Your eye’s primary barrier against intense light is the iris. This is the colored area of your eye that controls how big or small your pupil is. Your iris responds to bright light rays by narrowing the pupil, protecting the retina, and enhancing how well it processes the incoming image.
In low light, on the other hand, the iris dilates the pupil to let in as much light as possible.
Keeping your eyes fixed on bright lights can harm them. The back of the eye is harmed when the retina’s light-sensing cells are overstimulated by exposure to bright light and release significant quantities of chemical signals.
How Can Bright Light Damage Your Eyes
Short exposure intervals can be harmful if the light is as strong as sunshine. If the light is not as intense, prolonged exposure over days or weeks can result in irreversible damage.
The sun shines so brightly that even a few seconds of direct exposure might permanently harm the retina. The macula, cornea, and lens can also be harmed by long-term exposure to UV rays over many weeks, months, or years—macular degeneration results from a damaged macula. The cornea can become “sunburned,” resulting in vision loss and blurred vision. A cataract, or clouding of the lens that causes eyesight opacity, may form on a damaged lens.
Even at moderate intensities, blue light can gradually harm your retinas. Since blue light’s wavelengths are shorter than those of warmer light, it has more energy. Long-term exposure might make age-related macular degeneration more likely (AMD).
The most prevalent source of blue light is sunlight, but other examples include fluorescent and LED lighting, TVs, computer and smartphone screens, and TVs and computer monitors.
People with lighter-colored eyes, which let in more light, would be expected to have a higher risk of AMD if light exposure is a risk factor for the disease. Indeed, compared to Caucasians, African-Americans are substantially less likely to get AMD. According to several studies, those with blue eyes are most in danger.
Other than blue light, there are other sources of bright light that can also damage your eyes. Some people frequently seek red light therapy and such variants for treatment purposes. Overexposure to these lights may also cause eye damage, so you must ensure eye protection for red light therapy during these sessions.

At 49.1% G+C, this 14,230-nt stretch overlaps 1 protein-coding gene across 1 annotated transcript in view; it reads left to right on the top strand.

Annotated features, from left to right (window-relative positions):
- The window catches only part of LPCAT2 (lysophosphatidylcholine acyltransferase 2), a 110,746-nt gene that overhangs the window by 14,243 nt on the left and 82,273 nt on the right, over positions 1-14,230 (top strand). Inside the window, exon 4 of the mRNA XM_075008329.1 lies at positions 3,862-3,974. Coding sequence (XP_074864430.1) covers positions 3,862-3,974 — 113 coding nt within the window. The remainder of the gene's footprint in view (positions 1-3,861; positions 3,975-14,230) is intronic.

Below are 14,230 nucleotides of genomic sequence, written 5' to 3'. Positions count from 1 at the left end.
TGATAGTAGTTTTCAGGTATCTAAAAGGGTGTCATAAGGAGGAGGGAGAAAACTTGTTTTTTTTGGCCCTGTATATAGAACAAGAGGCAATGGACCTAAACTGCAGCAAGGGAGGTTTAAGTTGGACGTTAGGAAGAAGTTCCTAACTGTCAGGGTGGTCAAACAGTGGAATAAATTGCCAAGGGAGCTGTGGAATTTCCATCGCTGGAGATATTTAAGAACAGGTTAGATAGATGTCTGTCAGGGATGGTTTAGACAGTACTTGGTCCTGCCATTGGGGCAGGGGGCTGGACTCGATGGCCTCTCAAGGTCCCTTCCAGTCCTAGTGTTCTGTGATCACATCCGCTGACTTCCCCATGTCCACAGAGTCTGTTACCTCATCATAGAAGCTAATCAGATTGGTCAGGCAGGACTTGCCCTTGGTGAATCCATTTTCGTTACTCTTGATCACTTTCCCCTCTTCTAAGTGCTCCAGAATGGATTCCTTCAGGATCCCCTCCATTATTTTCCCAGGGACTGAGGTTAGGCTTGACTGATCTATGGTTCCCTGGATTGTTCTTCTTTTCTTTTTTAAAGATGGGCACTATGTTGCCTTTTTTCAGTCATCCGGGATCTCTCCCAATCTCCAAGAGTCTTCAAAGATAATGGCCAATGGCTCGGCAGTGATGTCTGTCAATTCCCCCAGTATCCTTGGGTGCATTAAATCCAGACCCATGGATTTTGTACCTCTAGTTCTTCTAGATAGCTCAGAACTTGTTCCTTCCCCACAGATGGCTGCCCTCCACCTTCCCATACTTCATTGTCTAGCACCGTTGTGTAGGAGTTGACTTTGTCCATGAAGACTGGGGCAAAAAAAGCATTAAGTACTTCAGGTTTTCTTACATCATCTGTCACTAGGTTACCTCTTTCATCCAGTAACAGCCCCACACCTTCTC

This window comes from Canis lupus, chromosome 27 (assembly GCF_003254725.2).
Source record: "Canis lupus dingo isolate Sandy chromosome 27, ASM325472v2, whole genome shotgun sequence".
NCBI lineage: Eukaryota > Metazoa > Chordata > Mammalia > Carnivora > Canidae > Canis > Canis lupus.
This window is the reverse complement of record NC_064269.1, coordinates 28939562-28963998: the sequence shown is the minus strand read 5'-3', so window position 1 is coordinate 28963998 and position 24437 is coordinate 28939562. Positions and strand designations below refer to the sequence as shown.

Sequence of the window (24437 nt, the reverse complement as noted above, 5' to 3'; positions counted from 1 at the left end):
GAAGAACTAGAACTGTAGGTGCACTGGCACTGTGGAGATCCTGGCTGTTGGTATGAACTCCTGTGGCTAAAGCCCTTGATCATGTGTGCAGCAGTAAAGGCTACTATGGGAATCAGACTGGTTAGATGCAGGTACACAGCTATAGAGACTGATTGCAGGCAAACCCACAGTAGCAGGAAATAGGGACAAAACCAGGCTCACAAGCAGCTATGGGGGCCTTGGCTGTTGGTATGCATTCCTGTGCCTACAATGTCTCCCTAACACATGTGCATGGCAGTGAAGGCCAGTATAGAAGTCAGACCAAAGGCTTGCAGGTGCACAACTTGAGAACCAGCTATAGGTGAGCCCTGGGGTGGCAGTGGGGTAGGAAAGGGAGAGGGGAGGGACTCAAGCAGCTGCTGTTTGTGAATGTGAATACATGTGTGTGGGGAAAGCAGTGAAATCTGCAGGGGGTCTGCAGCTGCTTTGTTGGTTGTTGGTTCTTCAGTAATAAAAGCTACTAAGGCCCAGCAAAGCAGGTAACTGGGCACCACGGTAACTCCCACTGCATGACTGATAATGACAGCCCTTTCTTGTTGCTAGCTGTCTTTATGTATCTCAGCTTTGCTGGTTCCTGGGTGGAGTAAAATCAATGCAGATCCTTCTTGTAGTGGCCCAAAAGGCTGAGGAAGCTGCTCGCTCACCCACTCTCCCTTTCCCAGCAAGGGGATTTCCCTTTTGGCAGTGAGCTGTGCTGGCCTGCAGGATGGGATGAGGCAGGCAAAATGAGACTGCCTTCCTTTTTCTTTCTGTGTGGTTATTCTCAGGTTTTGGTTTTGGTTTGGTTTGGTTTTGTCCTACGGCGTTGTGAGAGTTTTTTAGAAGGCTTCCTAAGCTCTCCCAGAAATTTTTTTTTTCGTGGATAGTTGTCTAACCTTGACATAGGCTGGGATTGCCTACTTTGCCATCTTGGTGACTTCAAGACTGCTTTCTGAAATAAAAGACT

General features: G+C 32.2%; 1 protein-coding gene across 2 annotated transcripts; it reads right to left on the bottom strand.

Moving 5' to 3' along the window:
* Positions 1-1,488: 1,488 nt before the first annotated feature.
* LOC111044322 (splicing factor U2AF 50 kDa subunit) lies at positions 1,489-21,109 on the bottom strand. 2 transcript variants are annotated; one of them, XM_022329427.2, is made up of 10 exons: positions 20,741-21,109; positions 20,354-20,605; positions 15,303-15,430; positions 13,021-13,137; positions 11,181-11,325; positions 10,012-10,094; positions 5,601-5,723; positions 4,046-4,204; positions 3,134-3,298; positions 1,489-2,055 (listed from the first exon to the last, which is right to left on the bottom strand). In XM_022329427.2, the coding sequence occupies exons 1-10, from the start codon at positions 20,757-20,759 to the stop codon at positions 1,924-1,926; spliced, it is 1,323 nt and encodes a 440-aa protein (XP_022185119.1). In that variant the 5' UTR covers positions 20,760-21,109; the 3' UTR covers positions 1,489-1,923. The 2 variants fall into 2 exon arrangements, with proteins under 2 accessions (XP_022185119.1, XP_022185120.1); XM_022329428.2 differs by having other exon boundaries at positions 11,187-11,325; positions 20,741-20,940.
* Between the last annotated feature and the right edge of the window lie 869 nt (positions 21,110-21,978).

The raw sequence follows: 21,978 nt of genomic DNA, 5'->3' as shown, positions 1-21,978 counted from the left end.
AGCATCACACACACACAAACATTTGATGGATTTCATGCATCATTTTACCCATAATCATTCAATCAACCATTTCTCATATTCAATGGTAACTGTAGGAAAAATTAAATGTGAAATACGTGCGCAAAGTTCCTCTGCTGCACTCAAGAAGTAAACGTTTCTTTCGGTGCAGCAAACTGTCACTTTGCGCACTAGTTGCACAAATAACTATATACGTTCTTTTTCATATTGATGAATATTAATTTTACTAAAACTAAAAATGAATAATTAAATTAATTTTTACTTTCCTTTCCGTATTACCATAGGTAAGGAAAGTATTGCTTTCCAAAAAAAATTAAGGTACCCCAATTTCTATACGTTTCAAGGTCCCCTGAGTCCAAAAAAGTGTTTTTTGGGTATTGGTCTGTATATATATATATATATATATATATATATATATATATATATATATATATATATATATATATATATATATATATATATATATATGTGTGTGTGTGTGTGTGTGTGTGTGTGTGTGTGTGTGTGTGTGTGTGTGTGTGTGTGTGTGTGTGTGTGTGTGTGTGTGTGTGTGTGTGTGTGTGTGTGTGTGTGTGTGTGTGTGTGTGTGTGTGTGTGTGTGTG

How To Protect Your Eyes From Bright Lights
Wearing sunglasses and a hat is the most straightforward technique to guard against potential retinal light damage. The lenses of the sunglasses should be dark. The light coming through the glasses’ lenses should seem grey, brown, or yellowish brown rather than blue, which is likely the most harmful light wavelength.
When purchasing ready-made sunglasses, choose those that block the least light (but only wear them if you can still see well enough). Request an extremely dark tint from the optician when getting custom sunglasses.
In addition to reducing glare, polarization will lessen the amount of light passing through sunglasses. The lens inside the eye is protected against cataracts by UV protection. Visible light can damage the retina because the eye’s lens prevents UV light.
Blue-blocking lens implants are now available from ophthalmologists after cataract surgery since it is considered that blue light can harm the retina. These might be beneficial, but sunglasses will have the same result.
Using as much light as you need to read or carry out daily tasks is wise, but there is no need to use more than this with powerful lighting. It is generally more comfortable to read in “warm” light, which favors reds and greens over “cool” blues, and may also be safer when choosing light bulbs.
Warm or full spectrum LED lights are available in energy-efficient models. Light is beneficial in moderation, as it is with most things.
Here are a few tips to protect your eyes from light damage:
- To lessen glare from bright lighting, use eyewear with anti-reflective lenses.
- When outside, put on dark-colored sunglasses and a brimmed hat.
- Wear polarized sunglasses with UV protection to protect your eyes from the damaging effects of blue light and ultraviolet rays.
- Reduce your time spent on screens daily, and take frequent breaks to rest your eyes.
- To reduce the quantity of blue light your computer’s screen emits, turn on the “night light” feature.
- Put on yellow-tinted computer glasses that block blue light to reduce digital eyestrain.
- Select LEDs and CFLs that provide “warm” light.
- If you need cataract surgery, look for intraocular lens (IOL) implants that block blue light to protect your retinas, similar to sunglasses.
Short exposure intervals can be harmful if the light is as strong as sunshine. Chronic exposure over days to weeks, even if the light is not as strong, can result in irreversible damage. Always protect your eyes from bright lights to prevent permanent damage.
When someone looks at the sun for more than 100 seconds, they risk developing permanent retinal damage. This took less than two minutes.
Flash blindness happens when a strong light overpowers your retina. A quick, intense light briefly bleaches the retinal pigment, but when the pigment regenerates, the color returns to normal. However, the exact mechanism might result in a permanent retinal burn when the light is extreme.
The cornea may quickly heal itself, even in the presence of disease or injury. There are instances where the damage to the cornea is too extensive for it to recover on its own, though.